Occupational Upgrading and Changes in Capital Usage in U.S. Manufacturing Industries, 1989-98
AbstractProposed explanations of the role of microprocessor technology in the shifts toward relatively highly skilled workers that have occurred within industries since the mid 1970s have implications for the types of occupations that should be most affected by computerization. In this study, I measure the effects of changes in capital usage, and of the level of high-tech capital usage in particular, on skill change caused by employment shifts among detailed occupations within industries over the 1989-98 period. The study utilizes data collected by the Bureau of Labor Statistics Occupational Employment Statistics (OES) survey, which produces data on employment and wages for over 700 occupations in non-farm establishments, by industry. These data provide an unprecedented opportunity to determine the types of occupations and skills that are most affected by changes in capital and technology usage, by making it possible to measure skill change within relatively narrowly defined occupational groups. Copyright 2001 by The International Association for Research in Income and Wealth.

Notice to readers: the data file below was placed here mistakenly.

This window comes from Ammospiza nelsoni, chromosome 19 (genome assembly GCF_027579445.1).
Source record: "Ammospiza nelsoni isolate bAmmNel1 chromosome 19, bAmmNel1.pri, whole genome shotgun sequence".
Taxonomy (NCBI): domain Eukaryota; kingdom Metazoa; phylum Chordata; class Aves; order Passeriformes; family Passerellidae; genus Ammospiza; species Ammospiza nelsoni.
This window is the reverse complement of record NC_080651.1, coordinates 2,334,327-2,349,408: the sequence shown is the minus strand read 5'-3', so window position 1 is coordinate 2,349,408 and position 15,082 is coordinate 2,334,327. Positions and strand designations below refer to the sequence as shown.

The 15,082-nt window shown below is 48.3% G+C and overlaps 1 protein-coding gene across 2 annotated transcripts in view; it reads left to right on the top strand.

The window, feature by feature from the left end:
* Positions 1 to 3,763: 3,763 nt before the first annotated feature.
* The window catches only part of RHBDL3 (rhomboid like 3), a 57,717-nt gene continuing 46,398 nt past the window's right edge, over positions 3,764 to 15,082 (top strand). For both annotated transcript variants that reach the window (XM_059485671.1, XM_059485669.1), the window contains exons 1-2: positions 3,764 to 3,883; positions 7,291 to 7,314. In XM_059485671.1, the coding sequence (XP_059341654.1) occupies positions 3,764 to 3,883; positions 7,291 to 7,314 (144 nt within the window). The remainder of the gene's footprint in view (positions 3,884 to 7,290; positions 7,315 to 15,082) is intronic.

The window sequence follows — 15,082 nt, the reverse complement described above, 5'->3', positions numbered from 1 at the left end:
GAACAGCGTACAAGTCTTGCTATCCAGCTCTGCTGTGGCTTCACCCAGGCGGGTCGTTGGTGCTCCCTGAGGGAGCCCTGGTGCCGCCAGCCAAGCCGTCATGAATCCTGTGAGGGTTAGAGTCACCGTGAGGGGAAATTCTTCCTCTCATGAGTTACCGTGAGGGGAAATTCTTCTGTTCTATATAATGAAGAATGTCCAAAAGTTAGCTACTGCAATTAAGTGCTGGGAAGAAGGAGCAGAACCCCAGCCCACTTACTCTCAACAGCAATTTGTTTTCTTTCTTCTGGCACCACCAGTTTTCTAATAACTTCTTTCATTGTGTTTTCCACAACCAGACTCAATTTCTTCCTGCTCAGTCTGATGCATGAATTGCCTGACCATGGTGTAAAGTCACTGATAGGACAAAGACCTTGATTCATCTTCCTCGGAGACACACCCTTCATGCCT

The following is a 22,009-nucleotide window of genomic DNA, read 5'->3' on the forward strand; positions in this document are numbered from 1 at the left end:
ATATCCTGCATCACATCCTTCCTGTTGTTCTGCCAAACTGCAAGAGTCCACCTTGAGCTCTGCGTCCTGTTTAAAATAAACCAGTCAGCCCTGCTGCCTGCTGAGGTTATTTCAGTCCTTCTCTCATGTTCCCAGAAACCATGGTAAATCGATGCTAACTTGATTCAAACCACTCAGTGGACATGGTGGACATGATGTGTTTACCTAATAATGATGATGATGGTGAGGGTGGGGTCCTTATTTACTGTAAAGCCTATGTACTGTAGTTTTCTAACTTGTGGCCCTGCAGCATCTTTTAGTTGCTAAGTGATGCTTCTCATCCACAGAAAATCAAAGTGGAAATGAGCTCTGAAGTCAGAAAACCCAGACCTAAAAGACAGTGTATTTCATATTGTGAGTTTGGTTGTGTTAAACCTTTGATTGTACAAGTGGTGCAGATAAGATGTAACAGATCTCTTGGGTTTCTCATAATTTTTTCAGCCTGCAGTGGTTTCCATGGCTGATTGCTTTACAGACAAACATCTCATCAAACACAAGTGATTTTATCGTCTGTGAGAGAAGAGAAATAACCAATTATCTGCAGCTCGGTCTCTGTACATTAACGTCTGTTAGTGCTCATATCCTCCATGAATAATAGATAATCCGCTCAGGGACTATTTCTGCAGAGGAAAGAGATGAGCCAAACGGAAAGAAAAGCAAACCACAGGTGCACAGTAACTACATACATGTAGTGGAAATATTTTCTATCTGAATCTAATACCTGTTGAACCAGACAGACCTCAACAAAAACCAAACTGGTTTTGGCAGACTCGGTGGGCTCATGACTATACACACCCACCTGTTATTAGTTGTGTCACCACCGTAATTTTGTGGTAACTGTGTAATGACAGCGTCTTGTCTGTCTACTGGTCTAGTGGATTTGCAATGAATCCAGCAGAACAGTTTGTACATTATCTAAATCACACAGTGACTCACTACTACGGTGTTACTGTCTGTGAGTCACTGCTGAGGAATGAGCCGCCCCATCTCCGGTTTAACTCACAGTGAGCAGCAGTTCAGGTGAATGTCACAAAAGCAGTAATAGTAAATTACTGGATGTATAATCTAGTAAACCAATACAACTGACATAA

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Bibliographic InfoArticle provided by International Association for Research in Income and Wealth in its journal Review of Income & Wealth.
Volume (Year): 47 (2001)
Issue (Month): 4 (December)
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